A letter from Neil Tennant to Radio 1 DJ Janice Long is found inside a vintage copy of West End Girls.
A letter written by Pet Shop Boys star Neil Tennant, thanking Radio 1’s Janice Long for playing the band’s debut single in 1984, has been discovered in a record shop in Altrincham.
The note was tucked into the sleeve of a 12-inch copy of West End Girls that shop owner Trevor Morris bought in a job lot of vinyl at an auction.
“They mustn’t have checked it to see what was inside,” he tells the BBC.
“My guess is they thought it was a bog-standard Pet Shop Boys record.”
When he contacted the auction house to ask whether they had sold the memorabilia in error, they insisted he keep it.
“They were just like, ‘What a great find for you!” he laughs.
The type-written letter is dated 12 April, 1984 – three days after West End Girls was released.
Tennant, who was still working as a journalist at Smash Hits magazine, thanks Long for her support and provides some background to the band, which he formed with musician Chris Lowe.
“I met the disco producer Bobby ‘O’ in New York last summer when I was over there doing a feature on The Police,” writes the then-29-year-old,
“I played Bobby a cassette of the songs myself and Chris Lowe had written and he immediately suggested we recorded with him. We’ve now recorded half an album and are due to go back to New York quite soon to finish it.
“Anyway, hope you like the 12″ I’ve enclosed and thanks for playing West End Girls on Thursday. As far as I’m concerned, you’re now an honorary Pet Shop Girl!”
The discovery is significant because this early version of West End Girls was a significant false start for the Pet Shop Boys.
After it stalled at number 133 in the UK charts, the duo were dropped by their record label, Epic.
But when the song started to achieve success in European clubs, they were snapped up by Parlophone and re-recoded the song with new lyrics and production by Stephen Hague.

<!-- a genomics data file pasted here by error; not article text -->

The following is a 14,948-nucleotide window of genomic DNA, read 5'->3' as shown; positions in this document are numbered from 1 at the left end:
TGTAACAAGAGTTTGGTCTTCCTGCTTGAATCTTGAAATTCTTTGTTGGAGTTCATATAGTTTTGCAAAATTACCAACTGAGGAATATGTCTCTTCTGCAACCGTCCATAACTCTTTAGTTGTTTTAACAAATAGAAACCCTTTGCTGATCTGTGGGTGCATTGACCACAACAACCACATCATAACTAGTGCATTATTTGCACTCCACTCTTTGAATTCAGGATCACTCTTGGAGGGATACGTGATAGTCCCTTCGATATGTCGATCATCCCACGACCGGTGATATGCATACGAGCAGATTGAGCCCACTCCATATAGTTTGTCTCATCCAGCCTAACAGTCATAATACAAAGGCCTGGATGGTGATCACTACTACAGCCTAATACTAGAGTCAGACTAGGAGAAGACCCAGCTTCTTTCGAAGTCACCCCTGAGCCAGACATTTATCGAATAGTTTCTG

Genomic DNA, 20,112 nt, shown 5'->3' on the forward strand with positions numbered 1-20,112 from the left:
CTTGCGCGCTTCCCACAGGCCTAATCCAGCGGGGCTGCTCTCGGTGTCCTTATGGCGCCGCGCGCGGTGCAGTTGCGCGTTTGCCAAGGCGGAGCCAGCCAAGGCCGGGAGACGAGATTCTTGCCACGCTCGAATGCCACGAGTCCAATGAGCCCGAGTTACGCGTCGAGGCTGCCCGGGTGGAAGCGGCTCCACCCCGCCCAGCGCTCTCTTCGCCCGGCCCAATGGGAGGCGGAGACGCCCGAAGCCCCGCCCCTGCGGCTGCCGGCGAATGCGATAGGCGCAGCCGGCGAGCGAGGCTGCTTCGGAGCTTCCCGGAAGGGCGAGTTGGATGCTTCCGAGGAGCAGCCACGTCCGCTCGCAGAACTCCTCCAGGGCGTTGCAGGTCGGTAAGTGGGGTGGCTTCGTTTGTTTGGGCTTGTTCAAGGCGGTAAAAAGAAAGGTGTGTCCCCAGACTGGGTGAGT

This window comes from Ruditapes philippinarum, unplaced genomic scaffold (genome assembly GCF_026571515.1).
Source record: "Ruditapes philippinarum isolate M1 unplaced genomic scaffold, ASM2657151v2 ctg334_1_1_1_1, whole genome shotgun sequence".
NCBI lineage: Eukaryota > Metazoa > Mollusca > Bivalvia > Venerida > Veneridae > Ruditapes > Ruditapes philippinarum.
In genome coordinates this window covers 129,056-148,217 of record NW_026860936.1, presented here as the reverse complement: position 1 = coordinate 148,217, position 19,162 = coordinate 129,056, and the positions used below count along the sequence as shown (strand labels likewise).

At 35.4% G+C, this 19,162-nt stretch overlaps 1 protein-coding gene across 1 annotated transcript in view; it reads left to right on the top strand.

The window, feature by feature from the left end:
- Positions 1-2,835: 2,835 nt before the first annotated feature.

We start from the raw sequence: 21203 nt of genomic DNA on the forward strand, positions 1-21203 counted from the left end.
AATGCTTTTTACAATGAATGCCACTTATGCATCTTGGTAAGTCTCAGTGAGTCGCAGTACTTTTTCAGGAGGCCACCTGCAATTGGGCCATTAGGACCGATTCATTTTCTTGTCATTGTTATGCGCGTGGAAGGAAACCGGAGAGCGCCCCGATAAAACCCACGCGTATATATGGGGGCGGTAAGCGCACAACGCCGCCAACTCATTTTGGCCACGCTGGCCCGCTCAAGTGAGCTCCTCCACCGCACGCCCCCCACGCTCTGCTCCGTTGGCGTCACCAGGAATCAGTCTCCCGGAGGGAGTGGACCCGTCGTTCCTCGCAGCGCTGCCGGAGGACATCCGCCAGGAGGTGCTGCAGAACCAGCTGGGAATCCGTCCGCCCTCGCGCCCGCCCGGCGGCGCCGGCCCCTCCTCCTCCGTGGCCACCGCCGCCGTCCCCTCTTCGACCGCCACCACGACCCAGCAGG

The revised version hit number one in the US and UK in 1986, setting in motion an impeccable run of hits, including Rent, Left To My Own Devices, It’s A Sin and Being Boring.
In 2020, the Guardian called West End Girls the greatest number one of the 1980s.
‘It was a start’
Tennant says he remembers writing to several DJs – including David “Kid” Jensen, Gary Crowley and Janice Long, who sadly died two years ago – thanking them for supporting the original mix.
“They all played it on their radio shows which was very exciting for us, in spite of the record not entering even the Top 100. It was a start,” he tells the BBC.
“The Bobby ‘O’ album was never finished but songs we recorded with him included It’s A Sin, Rent and Opportunities.
“Janice remained a friendly supporter of PSB and Chris and I always enjoyed seeing her. She interviewed us for her BBC Wales show in 2020 and sadly that was the last time we saw her.
“I’m very happy to remember her as an honorary Pet Shop Girl!”
Pristine copies of West End Girls’ first pressing can sell for up to £200 – but Trevor Morris sold his copy, complete with Tennant’s letter, for just £40 last week.
“I’m not so sure it’s a priceless collector’s item,” he says. “I think it’s probably priceless to somebody that loves the Pet Shop Boys, but worth tuppence ha’penny to somebody else.
“You know, the whole point of this shop is not for it to be a massive money spinner. It’s really about sharing music with people.”
Morris only opened his store, called Dead Cloud Records, in the Greater Manchester town three weeks ago, using money he made by selling his previous business, which specialised in elderly care.
“Looking after people is incredibly rewarding,” he said, “but I’ve always wanted to work in music – and the easy route to that is through a record shop.”
Local journalist David Prior was covering the store’s opening for the Altrincham Today website when he spotted the record, and made Morris an offer.
“I’ve always been a Pet Shop Boys fan, so I instantly realised what a bit of pop memorabilia this was,” he says.
“At the heart of it is this tale of a music journalist embarking on a pop career, and hustling to get his his new cut out into the world.
“I instantly thought to myself, ‘I’ve got to have this’.
“I couldn’t believe it was so cheap. I was prepared to pay several times that price!”
Prior says the letter will now be displayed, “in as prominent a place in my house as I can find”.